Model Tardis that's bigger on the inside!

And how he did it is here.

I am mighty impressed...bit late to ask for one for this year's Christmas, I suppose?!

Sunday, 23 December 2012

Presents at Christmas

I have volunteered to ask members of the congregation about the presents they have received, at the Christmas morning service. I volunteered as it's something I'm not sure is appropriate for an act of worship.

On one hand, people will have received gifts for Christmas, so to not acknowledge may be 'sweeping it under the carpet'. On the other hand, it places pressure on congregation members to bring something to church on Christmas morning. Though people may bring things which are very meaningful, there's just a wee bit of me things it's a bit showy-off. And how would anyone who didn't bring anything feel (or didn't get anything?).

Then, to make it all Christmas, I wonder how I engage with the congregation about their presents, without coming across as cynical, sarcastic or uninterested. It's a fine line, especially for someone like me. But I volunteered to do this, specifically because it is very challenging for me. Not sure how I'll tackle this, but hope I'll find the right balance and not be too cheesy about 'the best present is Jesus'. I'll definitely need God at my back for this one!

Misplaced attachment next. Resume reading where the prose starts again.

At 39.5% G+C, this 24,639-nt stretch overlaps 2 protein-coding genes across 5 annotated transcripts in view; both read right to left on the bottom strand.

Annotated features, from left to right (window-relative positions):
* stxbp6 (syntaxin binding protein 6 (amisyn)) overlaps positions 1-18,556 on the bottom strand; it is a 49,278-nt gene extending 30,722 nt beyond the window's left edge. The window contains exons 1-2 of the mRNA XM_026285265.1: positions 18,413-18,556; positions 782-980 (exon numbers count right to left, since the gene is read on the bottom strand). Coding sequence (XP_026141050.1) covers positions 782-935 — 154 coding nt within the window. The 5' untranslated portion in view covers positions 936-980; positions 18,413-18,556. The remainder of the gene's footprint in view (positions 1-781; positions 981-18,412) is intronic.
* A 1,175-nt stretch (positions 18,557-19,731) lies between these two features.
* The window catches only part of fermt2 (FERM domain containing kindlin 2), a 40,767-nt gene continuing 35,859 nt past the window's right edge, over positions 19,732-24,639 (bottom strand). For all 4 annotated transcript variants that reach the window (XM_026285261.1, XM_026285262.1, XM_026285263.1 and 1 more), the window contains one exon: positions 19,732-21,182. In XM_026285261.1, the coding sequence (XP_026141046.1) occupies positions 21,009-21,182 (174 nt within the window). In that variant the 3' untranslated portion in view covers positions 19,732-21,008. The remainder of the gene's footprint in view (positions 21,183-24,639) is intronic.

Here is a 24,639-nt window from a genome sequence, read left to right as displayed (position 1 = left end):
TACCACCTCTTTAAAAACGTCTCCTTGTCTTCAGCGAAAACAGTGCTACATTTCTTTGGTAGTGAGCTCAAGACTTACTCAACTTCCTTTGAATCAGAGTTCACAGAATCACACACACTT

Friday, 21 December 2012

Keeping time

I am, generally, someone who likes to be on time for things. If I'm going somewhere I don't know or am travelling at an unfamiliar time (e.g. at 8:45am, on a Tuesday, when I usually travel at 7:15pm), I give myself a little extra time to get there.

When I was at uni the last time round one of my good friends was appalling at her timekeeping, to the point if I (or a few of the rest of her friends) were meeting her we'd tell her a time half an hour before the time we'd want to meet, so she'd only be 5 minutes late. Back then, we'd be meeting to go for lunch or shopping (or drinking), so it wasn't too much of an issue. And the rest of us found it just a wee bit amusing that she never realised we were telling he a different time from the rest of us.

Now I'm training for ministry, I see my ability to be on time as a really useful skill. How uncaring would it look to turn up late for a funeral visit or, worse, be late for the crem? Then there's things like school assemblies, where if the pupils are expected to be on time, the least I can do is have the same standards they are expected to adhere to. From my summer placement, I also experienced that relationships with the teachers can be built up through being that little bit early for school assembly. As far as I'd be concerned in a parish, I'd be chaplain to the whole school, not just the pupils. If I regularly turned up just in time (or late), those relationships would be harder to build up, as teachers may be doing their jobs! I may also begin to not be asked to attend by the school, due to me sending out the wrong signals to the pupils - that once you're an adult, no one will criticise you for lateness.